by Douglas Brent
As the banking industry labors to increase security against a surge of technologically advanced attackers, banks must manage two related challenges. First, in the face of constant media exposure about “hacking,” banks must maintain customer confidence in the relative safety of online banking, while offering commercially reasonable security options. At the same time, banks must consider how legal standards for reasonable security measures evolve with new risks, as we have seen when customers turned to the courts after their accounts were looted by invisible criminals.
Online Banking Targeted
Already in 2015, federal law enforcement agencies have alerted banks of increasingly sophisticated hacking tools used by cyber gangs to steal up to a billion dollars from financial institutions worldwide. This month, the Department of Homeland Security warned of the Komodia Redirector with SSL Digestor that makes affected systems “broadly vulnerable to HTTPS spoofing.” DHS warns that an attacker can “spoof HTTPS sites and intercept HTTPS traffic without triggering browser certificate warnings in affected systems.” That threatens the integrity of trusted certificates and may create uncertainty about secure access to online banking.
Other threats may lurk on the customer’s equipment. The FBI recently warned of a banking Trojan that monitors customer online banking sessions and steals credentials for account takeovers as well as fraudulent ACH and wire transfers.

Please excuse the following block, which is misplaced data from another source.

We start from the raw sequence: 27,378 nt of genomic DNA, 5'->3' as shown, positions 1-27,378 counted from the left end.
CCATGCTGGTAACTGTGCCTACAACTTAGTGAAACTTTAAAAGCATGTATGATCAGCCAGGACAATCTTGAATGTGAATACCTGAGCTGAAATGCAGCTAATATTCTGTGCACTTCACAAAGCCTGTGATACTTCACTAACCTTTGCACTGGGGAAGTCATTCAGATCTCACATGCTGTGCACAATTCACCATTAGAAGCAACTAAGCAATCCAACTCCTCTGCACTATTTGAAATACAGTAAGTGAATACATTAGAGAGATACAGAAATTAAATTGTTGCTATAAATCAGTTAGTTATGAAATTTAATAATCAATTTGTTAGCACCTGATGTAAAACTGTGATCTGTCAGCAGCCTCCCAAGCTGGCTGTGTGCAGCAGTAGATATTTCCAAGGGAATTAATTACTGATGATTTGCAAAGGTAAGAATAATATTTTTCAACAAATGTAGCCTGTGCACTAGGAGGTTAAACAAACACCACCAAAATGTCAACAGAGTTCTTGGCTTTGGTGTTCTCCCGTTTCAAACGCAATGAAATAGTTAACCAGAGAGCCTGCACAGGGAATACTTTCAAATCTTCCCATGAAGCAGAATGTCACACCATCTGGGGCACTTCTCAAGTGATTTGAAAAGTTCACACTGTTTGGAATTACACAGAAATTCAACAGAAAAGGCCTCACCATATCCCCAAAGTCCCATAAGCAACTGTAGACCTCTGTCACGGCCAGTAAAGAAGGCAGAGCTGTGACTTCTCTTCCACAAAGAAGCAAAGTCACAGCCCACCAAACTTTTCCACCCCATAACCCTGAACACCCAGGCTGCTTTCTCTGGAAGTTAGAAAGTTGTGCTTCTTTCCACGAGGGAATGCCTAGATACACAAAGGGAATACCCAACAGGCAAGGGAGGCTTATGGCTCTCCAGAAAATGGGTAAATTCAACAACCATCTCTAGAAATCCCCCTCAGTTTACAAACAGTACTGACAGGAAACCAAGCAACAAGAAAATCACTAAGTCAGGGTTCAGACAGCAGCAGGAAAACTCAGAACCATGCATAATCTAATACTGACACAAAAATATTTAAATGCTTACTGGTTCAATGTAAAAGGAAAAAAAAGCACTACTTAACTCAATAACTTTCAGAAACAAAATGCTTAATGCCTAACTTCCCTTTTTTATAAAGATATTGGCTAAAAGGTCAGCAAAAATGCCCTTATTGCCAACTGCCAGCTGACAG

Equipment and security measures at the banks are under attack too. Just weeks ago federal law enforcement agencies reached out to the banking community for information related to the sophisticated hacking tools employed by the Anunak/Carbanak cybergang to steal up to a billion dollars from various financial institutions around the world.
But even less advanced attackers may succeed when a bank has left open an entry point that could have been secured. On March 16 The New York Times discussed a 2014 breach of one of the largest banks in America involving penetration of a network that had not been protected with an “industry standard” tool for authentication. According to the paper, the criminal investigation “is advancing quickly partly because the attack was not nearly as sophisticated as initially believed.”
“Commercially Reasonable” Measures Reduce Exposure
After a criminal takeover of a customer’s account results in losses, banks often find they must defend themselves in court. In the wake of increased security challenges, banks should consider the risk of loss factors that courts consider in litigation after a customer’s account has been looted by criminals.
Several federal courts have considered the uniform statutes and regulatory guidance on what is reasonable cybersecurity for business and consumer banking.